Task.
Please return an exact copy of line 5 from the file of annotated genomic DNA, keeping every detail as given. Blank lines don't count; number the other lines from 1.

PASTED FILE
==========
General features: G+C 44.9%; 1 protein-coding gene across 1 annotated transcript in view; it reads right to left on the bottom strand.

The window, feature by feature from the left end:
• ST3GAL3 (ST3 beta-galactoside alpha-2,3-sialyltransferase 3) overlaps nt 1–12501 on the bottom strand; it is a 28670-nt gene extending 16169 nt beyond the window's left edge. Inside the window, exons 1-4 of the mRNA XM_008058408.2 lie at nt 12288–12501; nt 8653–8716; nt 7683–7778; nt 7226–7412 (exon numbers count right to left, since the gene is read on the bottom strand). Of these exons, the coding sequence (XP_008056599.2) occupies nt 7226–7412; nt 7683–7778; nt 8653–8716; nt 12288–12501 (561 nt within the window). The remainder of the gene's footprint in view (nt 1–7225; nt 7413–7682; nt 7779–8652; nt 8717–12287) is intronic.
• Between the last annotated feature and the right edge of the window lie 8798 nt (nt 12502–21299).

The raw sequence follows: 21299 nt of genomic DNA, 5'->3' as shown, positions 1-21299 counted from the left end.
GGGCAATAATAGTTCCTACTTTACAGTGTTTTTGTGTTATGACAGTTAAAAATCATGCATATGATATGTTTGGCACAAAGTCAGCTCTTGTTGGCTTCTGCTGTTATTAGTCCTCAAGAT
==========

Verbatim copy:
The raw sequence follows: 21299 nt of genomic DNA, 5'->3' as shown, positions 1-21299 counted from the left end.